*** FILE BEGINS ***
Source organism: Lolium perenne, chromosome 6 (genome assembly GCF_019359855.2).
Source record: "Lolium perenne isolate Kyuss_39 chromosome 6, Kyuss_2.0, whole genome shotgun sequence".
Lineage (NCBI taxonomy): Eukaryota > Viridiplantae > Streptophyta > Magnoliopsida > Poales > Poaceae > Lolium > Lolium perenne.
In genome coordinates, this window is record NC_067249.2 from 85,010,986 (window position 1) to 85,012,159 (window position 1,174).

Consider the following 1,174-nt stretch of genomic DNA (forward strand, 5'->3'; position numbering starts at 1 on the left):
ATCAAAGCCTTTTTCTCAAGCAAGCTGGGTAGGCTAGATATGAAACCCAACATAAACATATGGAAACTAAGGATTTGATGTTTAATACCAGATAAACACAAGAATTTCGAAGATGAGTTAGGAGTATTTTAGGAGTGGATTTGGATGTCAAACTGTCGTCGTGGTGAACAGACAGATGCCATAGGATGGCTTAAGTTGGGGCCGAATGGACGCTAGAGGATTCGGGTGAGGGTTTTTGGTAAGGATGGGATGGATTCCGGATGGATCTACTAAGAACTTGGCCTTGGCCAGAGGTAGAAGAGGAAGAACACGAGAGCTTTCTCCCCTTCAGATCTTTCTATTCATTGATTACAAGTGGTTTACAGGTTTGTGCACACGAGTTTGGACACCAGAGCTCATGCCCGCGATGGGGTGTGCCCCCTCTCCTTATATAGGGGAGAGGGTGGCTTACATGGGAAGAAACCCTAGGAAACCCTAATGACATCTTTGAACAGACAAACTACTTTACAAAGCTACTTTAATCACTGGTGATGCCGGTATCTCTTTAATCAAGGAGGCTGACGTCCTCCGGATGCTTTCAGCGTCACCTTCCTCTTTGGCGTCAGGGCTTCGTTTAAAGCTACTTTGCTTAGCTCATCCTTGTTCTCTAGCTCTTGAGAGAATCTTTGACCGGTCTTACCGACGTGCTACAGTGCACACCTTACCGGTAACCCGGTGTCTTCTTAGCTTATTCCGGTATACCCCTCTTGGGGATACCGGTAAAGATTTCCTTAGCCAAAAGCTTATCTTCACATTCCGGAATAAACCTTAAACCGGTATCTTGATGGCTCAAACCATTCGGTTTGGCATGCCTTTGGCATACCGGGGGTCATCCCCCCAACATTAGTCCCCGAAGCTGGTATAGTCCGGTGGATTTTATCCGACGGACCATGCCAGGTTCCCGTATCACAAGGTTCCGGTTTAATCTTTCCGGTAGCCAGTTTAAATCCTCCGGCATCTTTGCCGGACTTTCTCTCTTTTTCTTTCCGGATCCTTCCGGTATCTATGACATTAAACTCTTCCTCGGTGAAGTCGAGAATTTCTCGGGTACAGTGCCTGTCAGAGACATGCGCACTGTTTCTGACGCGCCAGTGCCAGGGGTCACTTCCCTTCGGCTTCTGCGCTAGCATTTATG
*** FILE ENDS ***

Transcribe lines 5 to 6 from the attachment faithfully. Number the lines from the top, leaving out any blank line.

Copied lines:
Consider the following 1,174-nt stretch of genomic DNA (forward strand, 5'->3'; position numbering starts at 1 on the left):
ATCAAAGCCTTTTTCTCAAGCAAGCTGGGTAGGCTAGATATGAAACCCAACATAAACATATGGAAACTAAGGATTTGATGTTTAATACCAGATAAACACAAGAATTTCGAAGATGAGTTAGGAGTATTTTAGGAGTGGATTTGGATGTCAAACTGTCGTCGTGGTGAACAGACAGATGCCATAGGATGGCTTAAGTTGGGGCCGAATGGACGCTAGAGGATTCGGGTGAGGGTTTTTGGTAAGGATGGGATGGATTCCGGATGGATCTACTAAGAACTTGGCCTTGGCCAGAGGTAGAAGAGGAAGAACACGAGAGCTTTCTCCCCTTCAGATCTTTCTATTCATTGATTACAAGTGGTTTACAGGTTTGTGCACACGAGTTTGGACACCAGAGCTCATGCCCGCGATGGGGTGTGCCCCCTCTCCTTATATAGGGGAGAGGGTGGCTTACATGGGAAGAAACCCTAGGAAACCCTAATGACATCTTTGAACAGACAAACTACTTTACAAAGCTACTTTAATCACTGGTGATGCCGGTATCTCTTTAATCAAGGAGGCTGACGTCCTCCGGATGCTTTCAGCGTCACCTTCCTCTTTGGCGTCAGGGCTTCGTTTAAAGCTACTTTGCTTAGCTCATCCTTGTTCTCTAGCTCTTGAGAGAATCTTTGACCGGTCTTACCGACGTGCTACAGTGCACACCTTACCGGTAACCCGGTGTCTTCTTAGCTTATTCCGGTATACCCCTCTTGGGGATACCGGTAAAGATTTCCTTAGCCAAAAGCTTATCTTCACATTCCGGAATAAACCTTAAACCGGTATCTTGATGGCTCAAACCATTCGGTTTGGCATGCCTTTGGCATACCGGGGGTCATCCCCCCAACATTAGTCCCCGAAGCTGGTATAGTCCGGTGGATTTTATCCGACGGACCATGCCAGGTTCCCGTATCACAAGGTTCCGGTTTAATCTTTCCGGTAGCCAGTTTAAATCCTCCGGCATCTTTGCCGGACTTTCTCTCTTTTTCTTTCCGGATCCTTCCGGTATCTATGACATTAAACTCTTCCTCGGTGAAGTCGAGAATTTCTCGGGTACAGTGCCTGTCAGAGACATGCGCACTGTTTCTGACGCGCCAGTGCCAGGGGTCACTTCCCTTCGGCTTCTGCGCTAGCATTTATG